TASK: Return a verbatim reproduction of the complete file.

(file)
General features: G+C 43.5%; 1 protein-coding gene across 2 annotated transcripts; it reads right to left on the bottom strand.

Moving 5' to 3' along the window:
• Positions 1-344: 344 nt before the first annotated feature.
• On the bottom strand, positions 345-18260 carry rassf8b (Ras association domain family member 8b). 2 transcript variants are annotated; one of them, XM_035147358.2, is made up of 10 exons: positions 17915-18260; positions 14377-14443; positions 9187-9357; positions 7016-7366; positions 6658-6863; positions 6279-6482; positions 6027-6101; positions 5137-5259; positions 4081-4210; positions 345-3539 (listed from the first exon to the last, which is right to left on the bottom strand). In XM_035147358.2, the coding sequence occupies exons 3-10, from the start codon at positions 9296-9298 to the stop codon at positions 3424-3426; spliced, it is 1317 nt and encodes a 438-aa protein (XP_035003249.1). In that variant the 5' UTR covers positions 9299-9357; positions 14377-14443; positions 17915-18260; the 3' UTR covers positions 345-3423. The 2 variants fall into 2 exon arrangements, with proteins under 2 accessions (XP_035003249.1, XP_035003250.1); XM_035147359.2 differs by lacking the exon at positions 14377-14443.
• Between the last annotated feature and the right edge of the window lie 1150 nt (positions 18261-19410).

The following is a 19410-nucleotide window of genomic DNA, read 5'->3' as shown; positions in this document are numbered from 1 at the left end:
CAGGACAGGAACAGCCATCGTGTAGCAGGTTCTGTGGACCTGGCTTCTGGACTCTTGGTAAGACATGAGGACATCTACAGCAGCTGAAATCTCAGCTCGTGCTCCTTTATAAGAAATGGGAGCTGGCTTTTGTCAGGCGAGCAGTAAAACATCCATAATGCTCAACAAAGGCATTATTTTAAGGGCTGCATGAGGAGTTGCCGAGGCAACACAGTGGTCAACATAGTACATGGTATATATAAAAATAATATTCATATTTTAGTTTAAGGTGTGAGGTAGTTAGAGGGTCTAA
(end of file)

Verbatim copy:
General features: G+C 43.5%; 1 protein-coding gene across 2 annotated transcripts; it reads right to left on the bottom strand.

Moving 5' to 3' along the window:
• Positions 1-344: 344 nt before the first annotated feature.
• On the bottom strand, positions 345-18260 carry rassf8b (Ras association domain family member 8b). 2 transcript variants are annotated; one of them, XM_035147358.2, is made up of 10 exons: positions 17915-18260; positions 14377-14443; positions 9187-9357; positions 7016-7366; positions 6658-6863; positions 6279-6482; positions 6027-6101; positions 5137-5259; positions 4081-4210; positions 345-3539 (listed from the first exon to the last, which is right to left on the bottom strand). In XM_035147358.2, the coding sequence occupies exons 3-10, from the start codon at positions 9296-9298 to the stop codon at positions 3424-3426; spliced, it is 1317 nt and encodes a 438-aa protein (XP_035003249.1). In that variant the 5' UTR covers positions 9299-9357; positions 14377-14443; positions 17915-18260; the 3' UTR covers positions 345-3423. The 2 variants fall into 2 exon arrangements, with proteins under 2 accessions (XP_035003249.1, XP_035003250.1); XM_035147359.2 differs by lacking the exon at positions 14377-14443.
• Between the last annotated feature and the right edge of the window lie 1150 nt (positions 18261-19410).

The following is a 19410-nucleotide window of genomic DNA, read 5'->3' as shown; positions in this document are numbered from 1 at the left end:
CAGGACAGGAACAGCCATCGTGTAGCAGGTTCTGTGGACCTGGCTTCTGGACTCTTGGTAAGACATGAGGACATCTACAGCAGCTGAAATCTCAGCTCGTGCTCCTTTATAAGAAATGGGAGCTGGCTTTTGTCAGGCGAGCAGTAAAACATCCATAATGCTCAACAAAGGCATTATTTTAAGGGCTGCATGAGGAGTTGCCGAGGCAACACAGTGGTCAACATAGTACATGGTATATATAAAAATAATATTCATATTTTAGTTTAAGGTGTGAGGTAGTTAGAGGGTCTAA